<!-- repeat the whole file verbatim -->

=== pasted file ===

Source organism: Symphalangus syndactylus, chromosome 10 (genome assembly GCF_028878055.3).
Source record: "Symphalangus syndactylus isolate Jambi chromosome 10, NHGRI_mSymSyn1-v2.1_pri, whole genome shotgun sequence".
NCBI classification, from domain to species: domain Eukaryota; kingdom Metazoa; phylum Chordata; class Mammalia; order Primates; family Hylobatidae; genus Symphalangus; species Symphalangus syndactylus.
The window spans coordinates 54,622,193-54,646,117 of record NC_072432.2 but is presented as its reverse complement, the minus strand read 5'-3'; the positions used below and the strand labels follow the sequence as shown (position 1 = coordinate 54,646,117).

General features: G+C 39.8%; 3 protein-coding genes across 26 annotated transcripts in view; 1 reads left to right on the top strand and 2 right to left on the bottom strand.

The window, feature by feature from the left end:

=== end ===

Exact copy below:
Source organism: Symphalangus syndactylus, chromosome 10 (genome assembly GCF_028878055.3).
Source record: "Symphalangus syndactylus isolate Jambi chromosome 10, NHGRI_mSymSyn1-v2.1_pri, whole genome shotgun sequence".
NCBI classification, from domain to species: domain Eukaryota; kingdom Metazoa; phylum Chordata; class Mammalia; order Primates; family Hylobatidae; genus Symphalangus; species Symphalangus syndactylus.
The window spans coordinates 54,622,193-54,646,117 of record NC_072432.2 but is presented as its reverse complement, the minus strand read 5'-3'; the positions used below and the strand labels follow the sequence as shown (position 1 = coordinate 54,646,117).

General features: G+C 39.8%; 3 protein-coding genes across 26 annotated transcripts in view; 1 reads left to right on the top strand and 2 right to left on the bottom strand.

The window, feature by feature from the left end: